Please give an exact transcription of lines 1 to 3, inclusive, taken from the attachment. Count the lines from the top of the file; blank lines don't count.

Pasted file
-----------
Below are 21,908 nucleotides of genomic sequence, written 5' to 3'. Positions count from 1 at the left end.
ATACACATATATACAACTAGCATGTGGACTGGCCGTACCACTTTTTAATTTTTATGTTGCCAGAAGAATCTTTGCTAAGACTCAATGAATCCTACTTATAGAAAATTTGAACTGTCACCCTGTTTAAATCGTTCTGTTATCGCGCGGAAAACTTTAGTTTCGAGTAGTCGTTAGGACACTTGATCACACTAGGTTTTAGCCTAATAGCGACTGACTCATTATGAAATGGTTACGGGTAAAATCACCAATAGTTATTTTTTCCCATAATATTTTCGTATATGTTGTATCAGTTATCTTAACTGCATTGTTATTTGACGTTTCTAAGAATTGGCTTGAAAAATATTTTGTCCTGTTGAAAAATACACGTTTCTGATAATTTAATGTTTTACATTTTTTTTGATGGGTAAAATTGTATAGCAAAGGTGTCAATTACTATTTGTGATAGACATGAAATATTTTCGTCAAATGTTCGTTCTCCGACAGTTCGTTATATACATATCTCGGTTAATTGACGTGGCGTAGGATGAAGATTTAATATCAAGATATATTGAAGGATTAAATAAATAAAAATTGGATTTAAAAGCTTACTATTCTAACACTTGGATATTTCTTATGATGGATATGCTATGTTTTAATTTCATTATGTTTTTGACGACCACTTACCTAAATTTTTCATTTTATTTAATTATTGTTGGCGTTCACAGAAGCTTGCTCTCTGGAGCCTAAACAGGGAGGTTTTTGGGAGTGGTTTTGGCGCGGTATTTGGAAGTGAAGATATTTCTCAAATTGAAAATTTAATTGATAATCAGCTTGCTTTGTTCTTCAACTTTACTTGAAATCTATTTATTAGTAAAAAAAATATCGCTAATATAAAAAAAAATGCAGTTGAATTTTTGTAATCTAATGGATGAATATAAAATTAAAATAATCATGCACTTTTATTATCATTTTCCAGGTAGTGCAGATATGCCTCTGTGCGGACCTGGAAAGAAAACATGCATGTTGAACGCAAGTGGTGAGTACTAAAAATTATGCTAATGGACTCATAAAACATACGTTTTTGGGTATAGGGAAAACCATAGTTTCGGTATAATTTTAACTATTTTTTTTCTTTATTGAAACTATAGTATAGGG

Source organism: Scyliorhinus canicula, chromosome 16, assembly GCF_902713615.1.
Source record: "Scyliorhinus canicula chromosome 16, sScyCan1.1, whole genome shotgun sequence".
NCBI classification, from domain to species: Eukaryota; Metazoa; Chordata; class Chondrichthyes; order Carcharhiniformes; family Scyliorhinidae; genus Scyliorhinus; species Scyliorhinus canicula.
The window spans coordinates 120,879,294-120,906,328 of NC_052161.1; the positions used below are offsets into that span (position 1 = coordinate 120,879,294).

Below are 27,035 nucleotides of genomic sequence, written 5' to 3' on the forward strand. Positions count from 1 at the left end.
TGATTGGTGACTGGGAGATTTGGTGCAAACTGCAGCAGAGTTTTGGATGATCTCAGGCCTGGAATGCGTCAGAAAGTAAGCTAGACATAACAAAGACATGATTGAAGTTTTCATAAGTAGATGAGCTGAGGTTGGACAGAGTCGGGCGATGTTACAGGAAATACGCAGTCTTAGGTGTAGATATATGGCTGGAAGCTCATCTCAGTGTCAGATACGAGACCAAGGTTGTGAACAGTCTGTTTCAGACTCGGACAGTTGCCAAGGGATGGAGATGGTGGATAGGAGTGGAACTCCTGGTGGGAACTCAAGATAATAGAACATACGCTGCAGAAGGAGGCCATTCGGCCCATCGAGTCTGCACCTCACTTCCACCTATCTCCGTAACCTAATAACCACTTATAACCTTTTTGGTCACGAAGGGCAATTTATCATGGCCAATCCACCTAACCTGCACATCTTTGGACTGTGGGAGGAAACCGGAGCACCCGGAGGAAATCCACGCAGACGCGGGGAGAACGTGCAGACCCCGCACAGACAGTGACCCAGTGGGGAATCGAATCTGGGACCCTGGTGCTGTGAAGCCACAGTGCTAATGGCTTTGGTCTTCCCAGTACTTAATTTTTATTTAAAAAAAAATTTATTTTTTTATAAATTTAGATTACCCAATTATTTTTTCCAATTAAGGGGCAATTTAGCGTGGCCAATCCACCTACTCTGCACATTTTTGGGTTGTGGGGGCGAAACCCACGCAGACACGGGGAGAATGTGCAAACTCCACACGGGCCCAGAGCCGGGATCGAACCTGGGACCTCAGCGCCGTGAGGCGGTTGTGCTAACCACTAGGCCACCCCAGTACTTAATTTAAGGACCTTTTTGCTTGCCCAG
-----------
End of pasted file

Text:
Below are 21,908 nucleotides of genomic sequence, written 5' to 3'. Positions count from 1 at the left end.
ATACACATATATACAACTAGCATGTGGACTGGCCGTACCACTTTTTAATTTTTATGTTGCCAGAAGAATCTTTGCTAAGACTCAATGAATCCTACTTATAGAAAATTTGAACTGTCACCCTGTTTAAATCGTTCTGTTATCGCGCGGAAAACTTTAGTTTCGAGTAGTCGTTAGGACACTTGATCACACTAGGTTTTAGCCTAATAGCGACTGACTCATTATGAAATGGTTACGGGTAAAATCACCAATAGTTATTTTTTCCCATAATATTTTCGTATATGTTGTATCAGTTATCTTAACTGCATTGTTATTTGACGTTTCTAAGAATTGGCTTGAAAAATATTTTGTCCTGTTGAAAAATACACGTTTCTGATAATTTAATGTTTTACATTTTTTTTGATGGGTAAAATTGTATAGCAAAGGTGTCAATTACTATTTGTGATAGACATGAAATATTTTCGTCAAATGTTCGTTCTCCGACAGTTCGTTATATACATATCTCGGTTAATTGACGTGGCGTAGGATGAAGATTTAATATCAAGATATATTGAAGGATTAAATAAATAAAAATTGGATTTAAAAGCTTACTATTCTAACACTTGGATATTTCTTATGATGGATATGCTATGTTTTAATTTCATTATGTTTTTGACGACCACTTACCTAAATTTTTCATTTTATTTAATTATTGTTGGCGTTCACAGAAGCTTGCTCTCTGGAGCCTAAACAGGGAGGTTTTTGGGAGTGGTTTTGGCGCGGTATTTGGAAGTGAAGATATTTCTCAAATTGAAAATTTAATTGATAATCAGCTTGCTTTGTTCTTCAACTTTACTTGAAATCTATTTATTAGTAAAAAAAATATCGCTAATATAAAAAAAAATGCAGTTGAATTTTTGTAATCTAATGGATGAATATAAAATTAAAATAATCATGCACTTTTATTATCATTTTCCAGGTAGTGCAGATATGCCTCTGTGCGGACCTGGAAAGAAAACATGCATGTTGAACGCAAGTGGTGAGTACTAAAAATTATGCTAATGGACTCATAAAACATACGTTTTTGGGTATAGGGAAAACCATAGTTTCGGTATAATTTTAACTATTTTTTTTCTTTATTGAAACTATAGTATAGGG

Source organism: Scyliorhinus canicula, chromosome 16, assembly GCF_902713615.1.